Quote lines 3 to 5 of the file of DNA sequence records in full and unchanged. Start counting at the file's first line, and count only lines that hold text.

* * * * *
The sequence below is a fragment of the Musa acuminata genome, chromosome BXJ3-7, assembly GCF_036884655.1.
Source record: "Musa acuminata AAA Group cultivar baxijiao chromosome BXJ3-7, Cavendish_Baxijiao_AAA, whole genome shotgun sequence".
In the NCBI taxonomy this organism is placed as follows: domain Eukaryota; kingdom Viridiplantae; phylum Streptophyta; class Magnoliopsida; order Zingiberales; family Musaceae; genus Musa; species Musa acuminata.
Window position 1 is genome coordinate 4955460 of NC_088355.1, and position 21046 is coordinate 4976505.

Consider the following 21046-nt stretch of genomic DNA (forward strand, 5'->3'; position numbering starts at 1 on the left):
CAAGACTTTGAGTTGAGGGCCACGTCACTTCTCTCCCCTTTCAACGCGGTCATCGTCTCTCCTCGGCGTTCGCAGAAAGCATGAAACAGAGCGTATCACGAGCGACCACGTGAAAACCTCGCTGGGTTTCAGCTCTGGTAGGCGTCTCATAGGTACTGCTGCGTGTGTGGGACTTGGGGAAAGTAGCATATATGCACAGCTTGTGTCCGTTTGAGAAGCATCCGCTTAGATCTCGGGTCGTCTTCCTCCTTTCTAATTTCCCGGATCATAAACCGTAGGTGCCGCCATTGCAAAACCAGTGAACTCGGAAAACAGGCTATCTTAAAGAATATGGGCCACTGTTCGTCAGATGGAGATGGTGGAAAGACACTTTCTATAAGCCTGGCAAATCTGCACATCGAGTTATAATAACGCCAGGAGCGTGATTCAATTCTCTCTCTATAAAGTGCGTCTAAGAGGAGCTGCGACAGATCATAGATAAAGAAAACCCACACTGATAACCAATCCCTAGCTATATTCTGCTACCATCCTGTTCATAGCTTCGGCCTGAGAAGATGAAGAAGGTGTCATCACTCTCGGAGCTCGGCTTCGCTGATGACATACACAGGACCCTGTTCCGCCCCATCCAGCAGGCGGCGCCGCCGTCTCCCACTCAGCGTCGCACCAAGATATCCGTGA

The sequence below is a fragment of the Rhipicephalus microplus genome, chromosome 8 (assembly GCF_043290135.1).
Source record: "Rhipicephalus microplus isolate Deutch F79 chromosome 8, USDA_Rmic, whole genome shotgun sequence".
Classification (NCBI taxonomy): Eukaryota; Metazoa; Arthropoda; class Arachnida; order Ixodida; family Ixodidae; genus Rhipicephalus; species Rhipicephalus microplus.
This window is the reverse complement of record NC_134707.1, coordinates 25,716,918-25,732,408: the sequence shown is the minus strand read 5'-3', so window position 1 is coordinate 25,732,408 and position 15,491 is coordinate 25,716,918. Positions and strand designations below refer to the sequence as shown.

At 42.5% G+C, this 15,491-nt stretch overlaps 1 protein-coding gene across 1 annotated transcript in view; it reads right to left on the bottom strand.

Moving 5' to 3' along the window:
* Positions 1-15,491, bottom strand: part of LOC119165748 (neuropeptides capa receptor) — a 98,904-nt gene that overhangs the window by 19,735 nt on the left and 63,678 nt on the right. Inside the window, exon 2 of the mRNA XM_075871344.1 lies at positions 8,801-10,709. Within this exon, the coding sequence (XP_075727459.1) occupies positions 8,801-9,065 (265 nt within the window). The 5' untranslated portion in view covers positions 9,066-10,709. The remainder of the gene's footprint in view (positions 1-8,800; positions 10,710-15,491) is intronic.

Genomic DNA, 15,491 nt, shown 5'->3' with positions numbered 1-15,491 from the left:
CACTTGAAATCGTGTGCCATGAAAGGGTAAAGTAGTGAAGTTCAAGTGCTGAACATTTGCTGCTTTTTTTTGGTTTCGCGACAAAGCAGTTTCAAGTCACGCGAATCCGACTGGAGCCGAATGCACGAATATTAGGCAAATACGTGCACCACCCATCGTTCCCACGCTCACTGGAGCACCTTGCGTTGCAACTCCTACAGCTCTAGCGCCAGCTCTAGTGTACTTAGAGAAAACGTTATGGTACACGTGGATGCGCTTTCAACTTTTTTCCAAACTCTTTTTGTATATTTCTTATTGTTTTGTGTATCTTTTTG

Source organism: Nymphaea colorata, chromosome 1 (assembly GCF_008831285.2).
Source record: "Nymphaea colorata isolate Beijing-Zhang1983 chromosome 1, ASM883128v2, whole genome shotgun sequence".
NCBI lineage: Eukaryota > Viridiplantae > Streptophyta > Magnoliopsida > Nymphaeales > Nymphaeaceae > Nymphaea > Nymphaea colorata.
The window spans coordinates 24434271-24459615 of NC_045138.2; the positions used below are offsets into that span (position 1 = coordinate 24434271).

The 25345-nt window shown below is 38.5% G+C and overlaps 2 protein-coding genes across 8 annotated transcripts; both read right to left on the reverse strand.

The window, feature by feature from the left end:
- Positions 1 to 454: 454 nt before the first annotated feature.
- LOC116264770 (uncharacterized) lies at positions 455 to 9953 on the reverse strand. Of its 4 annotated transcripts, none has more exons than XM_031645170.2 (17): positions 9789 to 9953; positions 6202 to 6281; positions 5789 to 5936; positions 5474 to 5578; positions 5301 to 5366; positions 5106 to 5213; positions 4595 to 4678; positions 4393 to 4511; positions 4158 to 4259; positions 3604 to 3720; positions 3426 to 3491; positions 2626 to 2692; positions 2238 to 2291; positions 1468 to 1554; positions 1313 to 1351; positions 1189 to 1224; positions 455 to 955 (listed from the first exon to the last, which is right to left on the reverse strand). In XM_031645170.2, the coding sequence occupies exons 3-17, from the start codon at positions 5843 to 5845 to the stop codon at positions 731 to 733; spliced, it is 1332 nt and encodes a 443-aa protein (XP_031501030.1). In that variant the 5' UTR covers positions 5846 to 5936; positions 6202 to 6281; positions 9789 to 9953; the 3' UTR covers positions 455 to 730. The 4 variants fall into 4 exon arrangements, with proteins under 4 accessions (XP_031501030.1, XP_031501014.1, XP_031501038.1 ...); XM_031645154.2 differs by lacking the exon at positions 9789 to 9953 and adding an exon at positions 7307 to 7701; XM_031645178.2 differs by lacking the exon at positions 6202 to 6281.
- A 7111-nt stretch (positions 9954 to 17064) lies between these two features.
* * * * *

In the NCBI taxonomy this organism is placed as follows: domain Eukaryota; kingdom Viridiplantae; phylum Streptophyta; class Magnoliopsida; order Zingiberales; family Musaceae; genus Musa; species Musa acuminata.
Window position 1 is genome coordinate 4955460 of NC_088355.1, and position 21046 is coordinate 4976505.

Consider the following 21046-nt stretch of genomic DNA (forward strand, 5'->3'; position numbering starts at 1 on the left):